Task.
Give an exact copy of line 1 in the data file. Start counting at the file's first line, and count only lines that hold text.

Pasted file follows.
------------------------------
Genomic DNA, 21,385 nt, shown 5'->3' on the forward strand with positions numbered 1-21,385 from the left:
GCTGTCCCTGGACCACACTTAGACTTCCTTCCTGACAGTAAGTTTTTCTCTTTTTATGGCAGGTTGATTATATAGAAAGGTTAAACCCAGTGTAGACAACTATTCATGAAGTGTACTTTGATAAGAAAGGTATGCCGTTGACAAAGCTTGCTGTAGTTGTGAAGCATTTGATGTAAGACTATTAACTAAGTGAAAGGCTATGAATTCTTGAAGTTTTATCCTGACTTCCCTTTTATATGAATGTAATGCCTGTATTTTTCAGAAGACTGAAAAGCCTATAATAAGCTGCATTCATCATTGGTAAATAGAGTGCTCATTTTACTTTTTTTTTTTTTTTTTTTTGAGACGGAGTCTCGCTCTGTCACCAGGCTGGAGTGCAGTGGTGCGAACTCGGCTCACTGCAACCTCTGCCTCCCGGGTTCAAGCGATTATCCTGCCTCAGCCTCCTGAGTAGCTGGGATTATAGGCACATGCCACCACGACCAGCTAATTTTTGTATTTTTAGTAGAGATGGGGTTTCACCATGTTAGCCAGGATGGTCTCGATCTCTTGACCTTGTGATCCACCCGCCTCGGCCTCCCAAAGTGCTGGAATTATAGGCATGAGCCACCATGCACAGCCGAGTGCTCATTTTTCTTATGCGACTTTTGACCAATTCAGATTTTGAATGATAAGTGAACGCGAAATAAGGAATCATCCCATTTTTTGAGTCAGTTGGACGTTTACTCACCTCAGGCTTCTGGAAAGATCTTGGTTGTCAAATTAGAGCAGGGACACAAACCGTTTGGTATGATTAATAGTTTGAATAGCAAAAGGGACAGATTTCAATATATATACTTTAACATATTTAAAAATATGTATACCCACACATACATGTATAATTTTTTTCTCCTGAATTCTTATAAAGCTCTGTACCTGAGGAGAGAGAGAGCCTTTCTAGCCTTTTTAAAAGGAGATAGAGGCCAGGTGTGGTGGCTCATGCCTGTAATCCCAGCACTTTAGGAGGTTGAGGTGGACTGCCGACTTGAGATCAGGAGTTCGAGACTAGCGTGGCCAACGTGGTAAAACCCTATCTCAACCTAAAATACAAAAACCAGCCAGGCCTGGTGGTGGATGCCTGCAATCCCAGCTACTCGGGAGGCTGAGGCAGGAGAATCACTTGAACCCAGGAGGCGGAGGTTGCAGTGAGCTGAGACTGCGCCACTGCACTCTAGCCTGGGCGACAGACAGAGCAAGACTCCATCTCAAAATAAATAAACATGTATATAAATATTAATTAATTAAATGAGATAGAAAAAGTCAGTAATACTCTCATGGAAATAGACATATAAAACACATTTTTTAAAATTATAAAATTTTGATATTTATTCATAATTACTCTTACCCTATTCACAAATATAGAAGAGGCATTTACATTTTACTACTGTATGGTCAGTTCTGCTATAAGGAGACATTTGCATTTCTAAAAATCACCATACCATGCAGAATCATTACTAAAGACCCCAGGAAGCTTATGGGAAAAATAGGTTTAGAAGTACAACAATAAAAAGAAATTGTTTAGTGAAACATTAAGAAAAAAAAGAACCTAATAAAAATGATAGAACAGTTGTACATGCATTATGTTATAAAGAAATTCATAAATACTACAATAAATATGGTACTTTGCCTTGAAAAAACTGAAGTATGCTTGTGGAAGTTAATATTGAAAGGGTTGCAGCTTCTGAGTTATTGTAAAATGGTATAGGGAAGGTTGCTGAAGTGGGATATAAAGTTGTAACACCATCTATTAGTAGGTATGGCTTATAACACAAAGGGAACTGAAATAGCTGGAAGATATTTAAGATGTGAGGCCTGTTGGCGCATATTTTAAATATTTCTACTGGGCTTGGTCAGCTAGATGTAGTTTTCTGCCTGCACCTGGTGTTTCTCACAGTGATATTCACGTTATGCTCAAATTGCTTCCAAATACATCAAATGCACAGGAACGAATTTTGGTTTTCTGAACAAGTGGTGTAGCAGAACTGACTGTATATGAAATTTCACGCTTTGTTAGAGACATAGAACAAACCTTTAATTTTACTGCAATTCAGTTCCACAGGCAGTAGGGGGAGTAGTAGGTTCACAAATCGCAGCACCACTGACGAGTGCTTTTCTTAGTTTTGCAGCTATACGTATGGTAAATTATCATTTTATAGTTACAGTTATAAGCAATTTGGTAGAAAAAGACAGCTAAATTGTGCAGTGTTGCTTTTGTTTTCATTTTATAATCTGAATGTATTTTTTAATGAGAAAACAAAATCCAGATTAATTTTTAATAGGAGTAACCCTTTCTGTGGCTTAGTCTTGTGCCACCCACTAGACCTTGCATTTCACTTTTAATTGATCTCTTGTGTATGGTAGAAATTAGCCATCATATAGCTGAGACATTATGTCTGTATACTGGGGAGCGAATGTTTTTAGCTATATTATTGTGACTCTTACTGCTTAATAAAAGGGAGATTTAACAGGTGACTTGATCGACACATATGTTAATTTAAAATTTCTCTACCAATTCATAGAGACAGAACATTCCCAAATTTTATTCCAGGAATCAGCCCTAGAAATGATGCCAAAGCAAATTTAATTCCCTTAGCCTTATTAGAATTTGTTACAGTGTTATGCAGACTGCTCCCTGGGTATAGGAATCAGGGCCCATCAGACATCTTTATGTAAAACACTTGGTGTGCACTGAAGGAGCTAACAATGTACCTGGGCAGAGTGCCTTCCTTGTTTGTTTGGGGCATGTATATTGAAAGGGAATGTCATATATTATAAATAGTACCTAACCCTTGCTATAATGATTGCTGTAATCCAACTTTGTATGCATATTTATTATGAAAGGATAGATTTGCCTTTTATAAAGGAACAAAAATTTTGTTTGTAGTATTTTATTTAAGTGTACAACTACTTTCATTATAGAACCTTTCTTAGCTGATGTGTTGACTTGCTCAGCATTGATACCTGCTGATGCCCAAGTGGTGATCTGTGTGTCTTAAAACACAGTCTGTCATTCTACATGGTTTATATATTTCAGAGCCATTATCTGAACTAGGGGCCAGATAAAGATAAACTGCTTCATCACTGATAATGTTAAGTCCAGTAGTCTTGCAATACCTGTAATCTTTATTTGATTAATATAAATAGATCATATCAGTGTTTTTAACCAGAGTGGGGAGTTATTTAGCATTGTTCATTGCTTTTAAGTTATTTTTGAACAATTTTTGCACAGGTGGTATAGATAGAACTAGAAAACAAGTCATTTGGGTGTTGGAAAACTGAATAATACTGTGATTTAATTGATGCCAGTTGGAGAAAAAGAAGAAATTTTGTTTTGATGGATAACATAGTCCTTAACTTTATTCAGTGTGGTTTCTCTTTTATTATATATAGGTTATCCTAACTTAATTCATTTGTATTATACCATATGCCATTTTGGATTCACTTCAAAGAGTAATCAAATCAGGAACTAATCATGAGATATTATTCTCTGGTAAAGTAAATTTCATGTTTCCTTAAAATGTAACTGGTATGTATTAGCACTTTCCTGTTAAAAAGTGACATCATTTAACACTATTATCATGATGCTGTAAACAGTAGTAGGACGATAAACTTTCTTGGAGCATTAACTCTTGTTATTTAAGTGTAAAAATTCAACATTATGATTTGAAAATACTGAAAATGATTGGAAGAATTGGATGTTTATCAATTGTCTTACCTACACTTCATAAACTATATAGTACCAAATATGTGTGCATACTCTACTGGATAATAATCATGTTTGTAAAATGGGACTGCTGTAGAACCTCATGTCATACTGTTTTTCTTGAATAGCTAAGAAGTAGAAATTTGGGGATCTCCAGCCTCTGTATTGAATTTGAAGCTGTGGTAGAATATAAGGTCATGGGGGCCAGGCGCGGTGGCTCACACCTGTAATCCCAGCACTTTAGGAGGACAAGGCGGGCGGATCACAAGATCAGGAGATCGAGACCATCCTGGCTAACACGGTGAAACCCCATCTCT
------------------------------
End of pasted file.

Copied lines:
Genomic DNA, 21,385 nt, shown 5'->3' on the forward strand with positions numbered 1-21,385 from the left: